top of page

Excerpt From My Book Titled 'Write That Book-Helpful Ramblings of a Self-Published Author'


Where will your story take place? A real place, or a fictional place? Your opening line could set the scene and let the reader know where it takes place.

For example, the opening line in ‘Scattered Scones’, my current book I am working on is;

Penny stared blankly out of her kitchen window, squinting hard as the scorching summer sun pierced its way through the branches of the enormous gum tree that towered over her backyard. She glanced down at the mixing bowl on the bench, and studied her sticky fingers. What the hell is the next ingredient? This was happening all too often and it was beginning to worry her. Penny was only fifty-two.

I let the reader know the story is set in Australia by referring to the enormous gumtree in her backyard. I am an Aussie and it’s easy to write about what you know. So, what if you are writing about a place you may not know much about, or are writing historical fiction? With historical fiction, you want to ensure you have things such as dates or events accurate.

When writing about a real place, you are not overly familiar with, again, do your research. This will avoid possibly offending any readers, or even worse, a whole town or country. You may choose to mix it up by writing about a fictitious town in a real city or country, in a real time period.

If writing about a real place, you should be able to describe that place well enough, that the story seems authentic and believable to someone reading your book, who happens to live there.

If your character was to stare out their window, what would they see? The beach, snow-capped mountains, or rolling hills? Get to know the landscape of where your story is set, so you can describe it to your reader.

‘Scattered Scones’, features a road trip between Adelaide and Sydney. In different parts of the book, I describe the surroundings to my reader;

Penny enjoyed the wide-open space of their one-acre block. The Adelaide Hills are beautifully breathtaking. Being less than an hour’s drive from The Barossa Valley was an added bonus. She admired the curve of the rolling hills and the invigorating aroma of eucalyptus in the morning. The familiar sound of a kookaburra’s chuckle echoing through the trees always made her smile.

It was a truly spectacular day on Sydney Harbour. The Opera House Foreshore was a flurry of activity. Mark watched the Manly Ferry dock at Circular Quay and ordered himself a glass of wine. ‘Beautiful isn’t it mate?’ Mark was in a complete state of day dreaming when the waiter spoke again. ‘The Harbour, it’s lovely isn’t it? I never tire of this view.’ Mark apologised and thanked the waiter. ‘Yes, it most certainly is.’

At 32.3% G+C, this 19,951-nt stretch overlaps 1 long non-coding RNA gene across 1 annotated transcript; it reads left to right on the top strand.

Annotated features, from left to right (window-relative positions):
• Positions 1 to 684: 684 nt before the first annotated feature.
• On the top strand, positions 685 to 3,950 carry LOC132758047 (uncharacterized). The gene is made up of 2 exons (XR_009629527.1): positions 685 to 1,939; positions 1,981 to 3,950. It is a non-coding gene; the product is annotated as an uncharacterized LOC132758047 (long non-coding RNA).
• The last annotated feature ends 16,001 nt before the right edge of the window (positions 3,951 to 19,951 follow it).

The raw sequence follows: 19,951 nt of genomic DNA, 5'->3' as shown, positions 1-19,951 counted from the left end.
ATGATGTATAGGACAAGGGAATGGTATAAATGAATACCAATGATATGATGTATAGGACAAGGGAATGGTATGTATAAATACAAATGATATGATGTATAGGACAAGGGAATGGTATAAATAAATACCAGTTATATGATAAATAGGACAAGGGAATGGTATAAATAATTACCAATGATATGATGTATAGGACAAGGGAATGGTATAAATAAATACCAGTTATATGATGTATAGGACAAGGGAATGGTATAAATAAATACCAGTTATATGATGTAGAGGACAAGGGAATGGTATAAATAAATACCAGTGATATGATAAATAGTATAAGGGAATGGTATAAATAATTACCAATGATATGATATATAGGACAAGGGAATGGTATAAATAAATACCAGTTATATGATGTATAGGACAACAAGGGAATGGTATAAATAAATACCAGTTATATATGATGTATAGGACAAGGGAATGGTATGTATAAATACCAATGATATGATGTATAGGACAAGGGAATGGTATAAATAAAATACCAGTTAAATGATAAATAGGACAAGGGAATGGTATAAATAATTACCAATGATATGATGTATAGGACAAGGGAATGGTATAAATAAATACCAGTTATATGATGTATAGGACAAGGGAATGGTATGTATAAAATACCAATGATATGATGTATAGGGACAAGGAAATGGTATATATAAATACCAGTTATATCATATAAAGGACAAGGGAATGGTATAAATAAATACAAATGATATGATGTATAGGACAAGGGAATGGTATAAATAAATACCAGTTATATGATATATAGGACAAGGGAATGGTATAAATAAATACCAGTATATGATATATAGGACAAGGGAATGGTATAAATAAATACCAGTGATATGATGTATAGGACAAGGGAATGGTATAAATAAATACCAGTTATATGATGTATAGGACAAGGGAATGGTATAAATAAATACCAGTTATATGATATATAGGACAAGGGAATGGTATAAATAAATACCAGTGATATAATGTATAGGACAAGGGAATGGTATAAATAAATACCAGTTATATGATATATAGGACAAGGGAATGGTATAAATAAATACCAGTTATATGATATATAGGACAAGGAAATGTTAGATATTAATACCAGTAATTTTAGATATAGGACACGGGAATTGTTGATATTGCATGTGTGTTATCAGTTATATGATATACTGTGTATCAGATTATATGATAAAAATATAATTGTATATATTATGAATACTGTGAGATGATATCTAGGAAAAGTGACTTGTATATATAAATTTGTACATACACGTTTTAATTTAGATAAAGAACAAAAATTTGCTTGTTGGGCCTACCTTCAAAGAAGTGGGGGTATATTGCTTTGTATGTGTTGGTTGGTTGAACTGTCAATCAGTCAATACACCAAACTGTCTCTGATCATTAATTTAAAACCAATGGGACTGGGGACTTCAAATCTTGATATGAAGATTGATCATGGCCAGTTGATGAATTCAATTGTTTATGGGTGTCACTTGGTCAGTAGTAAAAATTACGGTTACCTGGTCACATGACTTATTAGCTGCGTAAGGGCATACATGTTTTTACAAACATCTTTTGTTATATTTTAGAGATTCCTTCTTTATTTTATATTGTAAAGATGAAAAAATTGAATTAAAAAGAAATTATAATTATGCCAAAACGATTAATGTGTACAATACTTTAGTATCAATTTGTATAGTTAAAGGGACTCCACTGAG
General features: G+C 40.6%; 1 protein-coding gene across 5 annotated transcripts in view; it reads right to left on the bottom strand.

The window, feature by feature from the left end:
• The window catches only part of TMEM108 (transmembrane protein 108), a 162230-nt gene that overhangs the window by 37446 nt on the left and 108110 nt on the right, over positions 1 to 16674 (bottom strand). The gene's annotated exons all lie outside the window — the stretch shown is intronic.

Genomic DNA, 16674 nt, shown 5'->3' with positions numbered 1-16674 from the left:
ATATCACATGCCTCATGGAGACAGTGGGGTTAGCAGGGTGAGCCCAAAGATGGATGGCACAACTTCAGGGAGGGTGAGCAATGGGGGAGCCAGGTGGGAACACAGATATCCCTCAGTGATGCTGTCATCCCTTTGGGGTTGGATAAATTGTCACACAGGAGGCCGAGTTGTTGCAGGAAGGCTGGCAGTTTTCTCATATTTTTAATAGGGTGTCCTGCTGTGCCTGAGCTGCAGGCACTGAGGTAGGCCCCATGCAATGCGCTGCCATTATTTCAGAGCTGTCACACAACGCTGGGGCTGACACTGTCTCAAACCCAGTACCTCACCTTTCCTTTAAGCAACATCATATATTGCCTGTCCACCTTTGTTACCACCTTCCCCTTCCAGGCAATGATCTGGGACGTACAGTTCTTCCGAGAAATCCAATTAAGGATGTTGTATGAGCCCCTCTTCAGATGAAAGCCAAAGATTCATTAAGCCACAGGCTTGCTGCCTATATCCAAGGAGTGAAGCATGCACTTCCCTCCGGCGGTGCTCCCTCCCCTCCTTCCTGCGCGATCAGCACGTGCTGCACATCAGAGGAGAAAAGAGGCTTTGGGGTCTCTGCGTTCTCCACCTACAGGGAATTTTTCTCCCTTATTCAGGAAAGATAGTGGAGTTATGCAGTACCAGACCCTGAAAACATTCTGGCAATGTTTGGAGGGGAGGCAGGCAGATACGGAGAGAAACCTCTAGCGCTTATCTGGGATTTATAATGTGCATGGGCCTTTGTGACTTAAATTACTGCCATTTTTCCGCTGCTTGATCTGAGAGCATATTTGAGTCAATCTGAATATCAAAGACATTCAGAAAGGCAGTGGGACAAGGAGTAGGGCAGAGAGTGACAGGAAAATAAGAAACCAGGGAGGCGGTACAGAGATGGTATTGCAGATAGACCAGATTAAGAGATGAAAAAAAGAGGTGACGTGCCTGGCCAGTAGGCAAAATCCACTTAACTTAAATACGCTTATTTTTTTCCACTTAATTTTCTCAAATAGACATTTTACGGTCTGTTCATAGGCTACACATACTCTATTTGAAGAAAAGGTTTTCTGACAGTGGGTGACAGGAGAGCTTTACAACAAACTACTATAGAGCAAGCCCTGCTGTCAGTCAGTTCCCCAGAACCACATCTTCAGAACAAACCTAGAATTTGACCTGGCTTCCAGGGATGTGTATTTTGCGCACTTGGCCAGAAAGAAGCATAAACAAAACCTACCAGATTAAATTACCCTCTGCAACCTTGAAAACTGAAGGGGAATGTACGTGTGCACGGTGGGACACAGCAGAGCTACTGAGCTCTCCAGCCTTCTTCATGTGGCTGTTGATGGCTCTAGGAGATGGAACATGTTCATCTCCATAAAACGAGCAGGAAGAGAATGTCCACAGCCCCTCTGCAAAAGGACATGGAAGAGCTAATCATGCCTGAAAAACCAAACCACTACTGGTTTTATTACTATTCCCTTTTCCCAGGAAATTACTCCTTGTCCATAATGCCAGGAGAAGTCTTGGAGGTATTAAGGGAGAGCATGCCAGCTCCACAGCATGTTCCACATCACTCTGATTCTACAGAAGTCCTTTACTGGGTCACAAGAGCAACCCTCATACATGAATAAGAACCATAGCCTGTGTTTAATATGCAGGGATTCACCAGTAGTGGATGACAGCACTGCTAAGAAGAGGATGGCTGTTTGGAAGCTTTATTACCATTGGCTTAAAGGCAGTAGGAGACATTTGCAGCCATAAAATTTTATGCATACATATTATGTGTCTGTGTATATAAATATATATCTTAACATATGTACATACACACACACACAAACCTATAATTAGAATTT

A small boy stood by the water with his mother gazing across the Quay towards the huge cruise ship docked at The Overseas Passenger Terminal. The little boys sweet face was filled with wonder at the sight of the magnificent ship. The ship was pulling away from the dock, heading out on its voyage with excited passengers visible on all the decks. The little boy waved as the ship’s captain sounded the horn.

When thinking about a setting, it’s not only the town or city, it can also be a character’s work place, or home. A factory processors place of work would be very different to that of a lawyer. Does your character live in a quaint little cottage by the sea, or a high-rise apartment in a busy central business district?

One of my main characters in ‘Scattered Scones’ works for a high-end fashion house in the heart of the city. I paint a picture of her work place;

Emma reluctantly got up from her desk, yet again, needing to pee. It was the third time in a space of half an hour. She tried to take her mind of her rattling nerves as she watched the people scurry about outside. The bus terminal at Central was always busy and the workers looked like stressed out mice making their way through a laboratory maze.

The office was twelve stories up and Emma’s desk was right by the expansive window. This gave her a bird’s eye view of the bustling streets below. Thanks to her prime position, Emma quickly worked out the best time to duck out for her morning coffee. The queue at the funky little café across the street would start to dwindle somewhere around nine, and would start to pick up again around eleven.

Not only could she easily glance out the window, she could also see if her boss Caitlin was coming. This gave Emma time to log out of her social media accounts before she had the chance to hear Caitlin’s signature stiletto wedges making their way down the marble floor.

This is not about place, but I think it’s worth a mention. If you are penning a memoir, ensure anyone being mentioned in the book gives permission for you to tell their story. You don’t want to be sued by Aunty Jean, because you told the world about her drinking problem.

If your book is fantasy or science fiction, let your imagination run wild. This is your fictional world, your fictional characters, and you can do what you please.

So, if your setting is not fictional, be careful not to get it wrong, and if your setting is purely fictional, have fun with it.

If you would like to know more about getting your first book written, click on the link below.

10 views0 comments

Recent Posts

See All


Post: Blog2_Post
bottom of page